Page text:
A pamphlet penned by George Williamson under a pseudonym, analysing urban development in the background of capitalist society and class struggle. Published by Solidarity (Oxford) c1976, much of it is still relevant.
This pamphlet describes and analyses “the breakdown of the fabric of present-day cities in the light of the development of capitalism from the 19th century till now”, and “looks at the economic influences, the crisis of authority, breakdown of social order and the conflict of class forces as they affect the structure of the urban community” (p.2).
In line with this perspective, the pamphlet recognises the need “to look at how the form, function and living patterns of urban areas are changing, and at how they could change within the framework of libertarian ideas” (p.4) One of its themes is the examination of the role of architects, planners, and engineers in the planning process under the bureaucratised capitalism and social-democratic engineering of the present society, and the potential role such professionals might play in the development of egalitarian and liveable cities in which “the urban fabric must become the creation of the whole population” (p.22).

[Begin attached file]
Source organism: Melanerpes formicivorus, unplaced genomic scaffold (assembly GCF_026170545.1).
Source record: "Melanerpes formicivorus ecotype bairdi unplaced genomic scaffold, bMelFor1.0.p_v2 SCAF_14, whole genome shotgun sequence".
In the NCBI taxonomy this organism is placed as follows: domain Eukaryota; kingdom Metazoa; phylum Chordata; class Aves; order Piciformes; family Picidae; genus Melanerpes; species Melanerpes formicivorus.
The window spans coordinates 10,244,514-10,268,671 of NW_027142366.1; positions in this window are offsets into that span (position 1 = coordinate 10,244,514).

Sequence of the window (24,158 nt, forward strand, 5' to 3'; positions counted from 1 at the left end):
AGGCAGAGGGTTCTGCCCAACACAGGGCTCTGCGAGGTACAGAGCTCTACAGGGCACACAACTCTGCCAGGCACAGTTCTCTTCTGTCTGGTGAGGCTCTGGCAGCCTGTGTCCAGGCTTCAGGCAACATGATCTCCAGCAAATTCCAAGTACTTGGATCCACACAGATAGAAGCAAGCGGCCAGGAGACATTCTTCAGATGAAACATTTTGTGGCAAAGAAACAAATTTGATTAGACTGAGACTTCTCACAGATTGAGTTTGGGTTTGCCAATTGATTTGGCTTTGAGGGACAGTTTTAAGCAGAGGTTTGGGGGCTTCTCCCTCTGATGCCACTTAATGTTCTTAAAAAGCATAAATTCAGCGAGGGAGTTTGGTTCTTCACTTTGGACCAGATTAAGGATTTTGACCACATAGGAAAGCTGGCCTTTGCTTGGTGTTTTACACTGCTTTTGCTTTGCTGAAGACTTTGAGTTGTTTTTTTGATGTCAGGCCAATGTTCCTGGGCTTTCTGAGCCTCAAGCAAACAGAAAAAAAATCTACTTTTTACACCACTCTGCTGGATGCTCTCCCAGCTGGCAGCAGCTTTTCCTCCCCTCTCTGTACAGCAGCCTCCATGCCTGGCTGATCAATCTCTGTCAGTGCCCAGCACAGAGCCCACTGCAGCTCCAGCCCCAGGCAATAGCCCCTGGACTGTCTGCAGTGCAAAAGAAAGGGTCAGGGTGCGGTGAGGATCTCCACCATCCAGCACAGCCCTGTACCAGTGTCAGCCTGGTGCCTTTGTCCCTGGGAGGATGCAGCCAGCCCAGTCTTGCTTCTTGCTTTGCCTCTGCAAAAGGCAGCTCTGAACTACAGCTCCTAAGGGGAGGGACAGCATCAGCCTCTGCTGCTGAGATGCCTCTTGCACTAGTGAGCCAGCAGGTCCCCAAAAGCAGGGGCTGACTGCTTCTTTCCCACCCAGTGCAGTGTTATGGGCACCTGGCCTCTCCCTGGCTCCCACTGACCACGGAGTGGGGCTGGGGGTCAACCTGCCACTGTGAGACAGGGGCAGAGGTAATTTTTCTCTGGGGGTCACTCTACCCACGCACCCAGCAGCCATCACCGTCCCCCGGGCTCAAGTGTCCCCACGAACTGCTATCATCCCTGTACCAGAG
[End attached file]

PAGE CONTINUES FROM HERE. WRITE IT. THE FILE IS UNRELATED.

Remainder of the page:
Although written in the mid-1970s, and drawing its examples from the development of urban areas in Britain up to that time, the analysis reflects general trends of urban development elsewhere, trends continuing into the present day.
Writing under the name of James Finlayson, the author of this pamphlet was George Williamson (1939-2007), political activist, architect by profession, and Solidarity member for many years.
Finlayson’s general “framework of libertarian ideas” reflects the influence of Cornelius Castoriadis, many of whose writings were translated from the French by prominent Solidarity member, Chris Pallis (aka Maurice Brinton), and published as Solidarity pamphlets under the name of Paul Cardan.
(Thanks to Phil R. for scanning)